U.S. President Donald Trump's announcement to "decertify" Iran on its compliance with the landmark 2015 nuclear accord, known as the Joint Comprehensive Plan of Action (JCPOA), has sent ripples throughout the Middle East and Europe, raising questions on everything from U.S. obligations to international agreements to whether Tehran will respond with more covert activity in the region.
Mara Karlin, who served at the Pentagon under five U.S. secretaries of defense and was involved in policy planning and strategy for multiple Middle Eastern issues, spoke with RFE/RL about the potential consequences of Trump's policy shift.
RFE/RL: Is there anything surprising in this shift in policy by the Trump administration?
Mara Karlin: It seems as though we went through this giant hullabaloo, where the president was threatening to tear up this deal, per his political promises throughout the election and afterward. And instead what he's choosing to do is really defer his power to Congress.
So the Washington story is this is a diminution of executive power. The Europe story is the European allies have been really put through the ringer for not terribly much. And the Iran story is that there's a lot of bluster with not a lot of change.
RFE/RL: Is there anything particularly troubling, what we know about the policy changes?
Karlin: There's a lot of unknown. As an American, I find the weakness in the executive power to be a little bit worrisome. What's also troubling is we don't know what it will look like to take these kind of vague steps toward the Iranian [Islamic] Revolutionary Guards Corps that have been announced. How active will they be; how will the Iranians respond? It's conceivable that they then call the U.S. military a terrorist organization and they take active steps against them. The unfortunate piece here is that this entire issue has just become so highly politicized over these last few months rather than taken as a serious deliberation of a policy matter.
RFE/RL: Iran has already telegraphed some of its responses in anticipation to the change in policy. What else can we expect from Tehran?
Karlin: I think what we can expect from Tehran, and others frankly around the world, is a questioning of U.S. willingness to actually stick with its agreement. I think we can probably expect a continuation of Iranian bad behavior and meddling across the region, which has only increased in recent years. And I think we can probably expect the Iranians to pretty severely criticize the administration, since there had been this hullabaloo expected and not much really coming out of it.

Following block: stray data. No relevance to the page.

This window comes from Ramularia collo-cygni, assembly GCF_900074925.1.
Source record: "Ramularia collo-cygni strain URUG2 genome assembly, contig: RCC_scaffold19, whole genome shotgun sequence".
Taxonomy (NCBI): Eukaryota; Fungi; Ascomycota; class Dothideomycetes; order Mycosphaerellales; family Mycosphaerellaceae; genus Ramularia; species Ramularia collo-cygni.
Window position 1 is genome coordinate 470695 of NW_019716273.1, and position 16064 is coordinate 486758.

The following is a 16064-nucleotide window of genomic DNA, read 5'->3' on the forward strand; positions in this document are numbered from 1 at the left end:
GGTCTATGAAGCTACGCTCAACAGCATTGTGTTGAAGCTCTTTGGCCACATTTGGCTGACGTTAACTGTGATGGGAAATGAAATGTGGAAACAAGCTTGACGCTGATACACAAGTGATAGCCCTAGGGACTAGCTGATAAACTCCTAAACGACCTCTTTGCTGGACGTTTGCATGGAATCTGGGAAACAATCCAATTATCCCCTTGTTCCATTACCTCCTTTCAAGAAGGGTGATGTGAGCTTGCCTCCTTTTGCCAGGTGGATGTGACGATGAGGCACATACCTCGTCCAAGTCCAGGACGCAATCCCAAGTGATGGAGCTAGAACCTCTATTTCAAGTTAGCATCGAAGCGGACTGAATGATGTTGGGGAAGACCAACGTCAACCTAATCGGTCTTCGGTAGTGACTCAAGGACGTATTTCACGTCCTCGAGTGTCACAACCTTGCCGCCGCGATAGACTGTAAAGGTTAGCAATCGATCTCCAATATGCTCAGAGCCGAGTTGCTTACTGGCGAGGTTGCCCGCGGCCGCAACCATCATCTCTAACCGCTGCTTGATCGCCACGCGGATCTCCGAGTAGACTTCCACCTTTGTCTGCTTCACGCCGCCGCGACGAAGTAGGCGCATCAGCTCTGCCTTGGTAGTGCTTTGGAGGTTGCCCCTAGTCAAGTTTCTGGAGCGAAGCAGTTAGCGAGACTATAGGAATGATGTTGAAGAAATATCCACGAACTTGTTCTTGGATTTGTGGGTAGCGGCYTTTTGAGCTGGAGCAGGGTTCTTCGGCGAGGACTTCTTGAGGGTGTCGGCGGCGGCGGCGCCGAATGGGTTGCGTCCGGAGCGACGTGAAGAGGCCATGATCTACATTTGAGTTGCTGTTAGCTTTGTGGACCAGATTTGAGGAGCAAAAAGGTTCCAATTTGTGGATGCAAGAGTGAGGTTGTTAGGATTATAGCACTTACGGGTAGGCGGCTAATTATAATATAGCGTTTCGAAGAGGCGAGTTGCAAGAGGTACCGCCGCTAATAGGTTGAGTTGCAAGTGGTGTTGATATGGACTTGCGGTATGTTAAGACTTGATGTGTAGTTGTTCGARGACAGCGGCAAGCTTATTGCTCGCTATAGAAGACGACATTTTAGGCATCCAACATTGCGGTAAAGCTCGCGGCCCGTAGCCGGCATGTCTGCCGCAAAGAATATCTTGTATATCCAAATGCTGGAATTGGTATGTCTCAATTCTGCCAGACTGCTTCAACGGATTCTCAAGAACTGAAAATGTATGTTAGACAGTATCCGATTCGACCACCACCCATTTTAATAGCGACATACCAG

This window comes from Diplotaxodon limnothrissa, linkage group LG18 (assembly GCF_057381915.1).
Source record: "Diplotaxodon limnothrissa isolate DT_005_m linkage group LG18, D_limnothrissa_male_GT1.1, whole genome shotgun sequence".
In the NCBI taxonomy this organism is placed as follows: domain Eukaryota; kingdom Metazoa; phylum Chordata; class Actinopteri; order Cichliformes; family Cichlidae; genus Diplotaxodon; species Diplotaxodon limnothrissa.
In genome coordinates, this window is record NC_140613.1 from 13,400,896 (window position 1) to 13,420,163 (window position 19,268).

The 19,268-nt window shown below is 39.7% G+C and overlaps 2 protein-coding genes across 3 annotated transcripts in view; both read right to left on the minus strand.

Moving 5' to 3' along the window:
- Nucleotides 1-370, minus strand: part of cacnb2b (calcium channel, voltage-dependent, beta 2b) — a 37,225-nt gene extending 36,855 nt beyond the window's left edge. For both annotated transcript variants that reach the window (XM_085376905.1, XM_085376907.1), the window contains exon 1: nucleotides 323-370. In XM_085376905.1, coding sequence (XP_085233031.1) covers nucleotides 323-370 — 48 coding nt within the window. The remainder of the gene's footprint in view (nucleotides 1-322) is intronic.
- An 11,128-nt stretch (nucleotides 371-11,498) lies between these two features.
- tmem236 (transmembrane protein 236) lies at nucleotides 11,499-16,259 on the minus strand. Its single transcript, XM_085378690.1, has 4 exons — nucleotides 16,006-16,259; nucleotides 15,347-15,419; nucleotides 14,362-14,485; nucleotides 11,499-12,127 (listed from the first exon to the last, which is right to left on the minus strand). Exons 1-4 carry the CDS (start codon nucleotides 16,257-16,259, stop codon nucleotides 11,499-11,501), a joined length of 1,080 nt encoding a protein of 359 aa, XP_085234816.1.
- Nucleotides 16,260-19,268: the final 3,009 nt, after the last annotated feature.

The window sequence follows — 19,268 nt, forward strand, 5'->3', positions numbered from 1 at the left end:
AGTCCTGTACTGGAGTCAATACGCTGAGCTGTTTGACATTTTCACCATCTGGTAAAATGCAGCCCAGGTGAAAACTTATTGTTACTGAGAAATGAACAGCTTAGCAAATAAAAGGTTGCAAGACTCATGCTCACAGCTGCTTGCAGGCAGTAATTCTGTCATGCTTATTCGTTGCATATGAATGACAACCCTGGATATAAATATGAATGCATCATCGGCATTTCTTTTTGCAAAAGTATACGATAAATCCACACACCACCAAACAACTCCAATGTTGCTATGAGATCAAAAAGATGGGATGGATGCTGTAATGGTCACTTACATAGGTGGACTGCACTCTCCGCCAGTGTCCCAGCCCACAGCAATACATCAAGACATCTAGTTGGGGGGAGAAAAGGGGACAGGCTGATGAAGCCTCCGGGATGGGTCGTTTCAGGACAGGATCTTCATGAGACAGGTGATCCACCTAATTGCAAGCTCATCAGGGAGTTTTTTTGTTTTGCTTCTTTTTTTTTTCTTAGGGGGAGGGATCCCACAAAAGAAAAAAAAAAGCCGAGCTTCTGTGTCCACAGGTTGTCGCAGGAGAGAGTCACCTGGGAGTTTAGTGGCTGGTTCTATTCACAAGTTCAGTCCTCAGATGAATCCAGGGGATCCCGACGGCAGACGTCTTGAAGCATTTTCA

RFE/RL: And where the Europeans are concerned?
Karlin: The Europeans obviously were in on the entire effort to bring together the nuclear deal with the Americans over the last few years, and I think saw themselves as equal partners. And it's curious how, when you look at what's come out of this administration, they've argued so much of these decisions have been in consultation with close allies but our European counterparts would really not agree with that whatsoever. The discussion and dialogue in recent weeks to blow up the deal has in many ways required the Europeans to stand up and quite vociferously and arguably uncharacteristically argue their views in the hopes of trying to preserve the deal, and they probably didn't feel like equal partners in the past weeks.
RFE/RL: One of the arguments of the JCPOA is that it amounts to a treaty yet Congress was not involved; that is, Congress didn't vote on the original deal. So could you make the argument that Trump is in some ways operating properly under the U.S. Constitution where Barack Obama didn't?
Karlin: I think Congress absolutely has a voice and role on this critical issue of national security import, but the way that should happen is with dialogue and with collaboration. And instead what you have seen is really just a deferral of power.
So the president is effectively saying that it's Congress that should make the decisions on the things like sanctions, when really he has the ability to do so. Had you had over the last few months close collaboration with Congress, you could have gotten past that initial, and somewhat valid, criticism that Congress wasn't sufficiently integrated in this effort on the nuclear deal when it first came together and instead could have had them work together on actually an area that they actually agree on: that is, how to deal with Iranian bad behavior around the region.
RFE/RL: One of the other central criticisms of the JCPOA is that it only dealt with the nuclear issue, and ignored other "bad behavior" like Hizballah, militias in the Middle East, and the ballistic-missile tests. How valid is that criticism?
Karlin: It is accurate JCPOA doesn't address these issues, and yet it is also somewhat irrelevant. There are two buckets of challenges that the international community has faced with regards to Iran in recent years. One has been the nuclear piece. And one has been this bad behavior across the region. It would have been impossible to get concurrence on the bad-behavior piece.
And I think you see that pretty clearly in terms of, just using Hezbollah as an example, how the American government and the European governments have very different approaches toward Hezbollah, in terms of interactions with Hezbollah. So If you had tried to pull together an agreement, that looked at both of these sets of challenges. it would have never come to fruition. You could have never had had agreement at that period of time that would have dealt with both the terrorism issue and the nuclear issue.